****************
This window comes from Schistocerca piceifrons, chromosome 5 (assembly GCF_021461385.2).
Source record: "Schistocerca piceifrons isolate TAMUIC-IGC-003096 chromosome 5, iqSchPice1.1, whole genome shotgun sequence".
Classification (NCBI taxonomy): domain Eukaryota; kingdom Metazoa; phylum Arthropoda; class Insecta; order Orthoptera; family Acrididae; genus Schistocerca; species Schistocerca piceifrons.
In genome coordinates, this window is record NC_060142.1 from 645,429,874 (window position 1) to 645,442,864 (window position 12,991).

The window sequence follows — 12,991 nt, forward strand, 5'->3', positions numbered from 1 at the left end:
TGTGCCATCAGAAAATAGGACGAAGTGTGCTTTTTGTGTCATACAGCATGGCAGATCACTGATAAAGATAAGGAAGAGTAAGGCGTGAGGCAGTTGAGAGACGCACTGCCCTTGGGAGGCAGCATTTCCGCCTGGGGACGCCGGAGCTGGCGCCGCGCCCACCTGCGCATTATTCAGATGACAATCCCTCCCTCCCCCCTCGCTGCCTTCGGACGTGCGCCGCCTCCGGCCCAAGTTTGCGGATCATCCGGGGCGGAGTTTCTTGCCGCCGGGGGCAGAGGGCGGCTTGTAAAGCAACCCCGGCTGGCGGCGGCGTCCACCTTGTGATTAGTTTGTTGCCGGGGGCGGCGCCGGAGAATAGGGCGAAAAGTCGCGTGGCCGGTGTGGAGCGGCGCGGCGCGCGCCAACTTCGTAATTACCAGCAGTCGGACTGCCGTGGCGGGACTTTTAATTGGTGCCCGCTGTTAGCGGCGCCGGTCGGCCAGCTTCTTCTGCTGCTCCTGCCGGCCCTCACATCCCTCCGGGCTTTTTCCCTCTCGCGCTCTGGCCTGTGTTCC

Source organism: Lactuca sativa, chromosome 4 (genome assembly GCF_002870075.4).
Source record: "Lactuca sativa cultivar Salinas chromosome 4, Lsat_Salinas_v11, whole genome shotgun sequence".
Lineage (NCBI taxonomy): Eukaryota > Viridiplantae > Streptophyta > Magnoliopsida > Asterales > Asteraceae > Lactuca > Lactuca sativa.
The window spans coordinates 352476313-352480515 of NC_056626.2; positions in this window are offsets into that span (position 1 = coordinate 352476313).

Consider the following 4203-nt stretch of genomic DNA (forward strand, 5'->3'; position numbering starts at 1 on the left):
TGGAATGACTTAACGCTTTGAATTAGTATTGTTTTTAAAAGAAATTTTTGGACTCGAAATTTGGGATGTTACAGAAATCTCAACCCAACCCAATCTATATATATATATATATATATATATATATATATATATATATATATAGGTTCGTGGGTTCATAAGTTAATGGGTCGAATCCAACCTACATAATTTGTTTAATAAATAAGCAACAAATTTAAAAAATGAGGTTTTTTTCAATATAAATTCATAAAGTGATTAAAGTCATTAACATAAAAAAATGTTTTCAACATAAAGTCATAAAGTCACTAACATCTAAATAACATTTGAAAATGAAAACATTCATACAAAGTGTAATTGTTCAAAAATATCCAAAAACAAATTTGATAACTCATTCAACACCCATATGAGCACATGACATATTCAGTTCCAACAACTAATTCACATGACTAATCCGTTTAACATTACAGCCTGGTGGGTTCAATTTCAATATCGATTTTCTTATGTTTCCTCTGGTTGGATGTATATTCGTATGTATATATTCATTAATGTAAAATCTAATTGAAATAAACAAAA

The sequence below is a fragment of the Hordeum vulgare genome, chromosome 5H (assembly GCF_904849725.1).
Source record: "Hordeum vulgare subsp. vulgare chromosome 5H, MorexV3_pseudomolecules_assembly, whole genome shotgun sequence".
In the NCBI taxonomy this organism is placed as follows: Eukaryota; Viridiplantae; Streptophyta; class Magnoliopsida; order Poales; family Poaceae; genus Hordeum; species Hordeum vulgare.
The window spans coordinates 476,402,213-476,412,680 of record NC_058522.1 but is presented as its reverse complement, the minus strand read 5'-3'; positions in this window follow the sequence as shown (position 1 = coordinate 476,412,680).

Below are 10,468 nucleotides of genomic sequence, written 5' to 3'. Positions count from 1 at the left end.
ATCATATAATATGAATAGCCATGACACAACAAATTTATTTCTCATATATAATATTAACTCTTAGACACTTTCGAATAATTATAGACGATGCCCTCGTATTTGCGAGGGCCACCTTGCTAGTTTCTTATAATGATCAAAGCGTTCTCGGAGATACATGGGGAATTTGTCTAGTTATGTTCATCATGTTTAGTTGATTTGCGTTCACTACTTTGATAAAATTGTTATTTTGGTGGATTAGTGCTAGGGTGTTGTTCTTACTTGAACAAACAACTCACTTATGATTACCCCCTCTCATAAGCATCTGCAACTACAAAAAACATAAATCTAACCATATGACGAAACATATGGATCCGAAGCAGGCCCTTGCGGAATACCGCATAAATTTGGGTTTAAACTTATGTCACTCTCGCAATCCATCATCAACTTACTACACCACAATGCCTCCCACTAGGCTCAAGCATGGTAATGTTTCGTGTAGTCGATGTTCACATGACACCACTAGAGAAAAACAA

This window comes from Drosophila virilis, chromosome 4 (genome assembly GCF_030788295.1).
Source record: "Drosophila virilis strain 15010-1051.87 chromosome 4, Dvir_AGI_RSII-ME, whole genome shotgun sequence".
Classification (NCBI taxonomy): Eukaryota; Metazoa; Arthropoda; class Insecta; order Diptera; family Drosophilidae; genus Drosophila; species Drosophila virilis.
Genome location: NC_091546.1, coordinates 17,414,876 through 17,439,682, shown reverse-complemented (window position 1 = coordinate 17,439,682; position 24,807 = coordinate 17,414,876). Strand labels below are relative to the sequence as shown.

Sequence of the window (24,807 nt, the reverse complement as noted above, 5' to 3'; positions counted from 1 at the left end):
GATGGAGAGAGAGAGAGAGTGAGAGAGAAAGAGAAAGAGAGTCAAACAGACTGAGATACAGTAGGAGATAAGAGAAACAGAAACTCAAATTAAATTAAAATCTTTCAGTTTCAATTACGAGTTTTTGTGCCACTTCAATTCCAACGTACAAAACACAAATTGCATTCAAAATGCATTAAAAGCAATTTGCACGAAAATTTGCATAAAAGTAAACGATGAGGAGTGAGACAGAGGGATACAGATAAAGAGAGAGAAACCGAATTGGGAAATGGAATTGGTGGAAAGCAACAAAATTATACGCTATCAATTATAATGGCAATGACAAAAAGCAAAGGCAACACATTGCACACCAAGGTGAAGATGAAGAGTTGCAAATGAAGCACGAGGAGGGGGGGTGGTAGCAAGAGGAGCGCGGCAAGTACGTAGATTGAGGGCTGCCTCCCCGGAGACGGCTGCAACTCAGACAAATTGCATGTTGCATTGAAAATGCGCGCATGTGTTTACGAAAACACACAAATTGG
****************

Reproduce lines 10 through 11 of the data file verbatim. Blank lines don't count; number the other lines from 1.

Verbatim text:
The window spans coordinates 352476313-352480515 of NC_056626.2; positions in this window are offsets into that span (position 1 = coordinate 352476313).

Consider the following 4203-nt stretch of genomic DNA (forward strand, 5'->3'; position numbering starts at 1 on the left):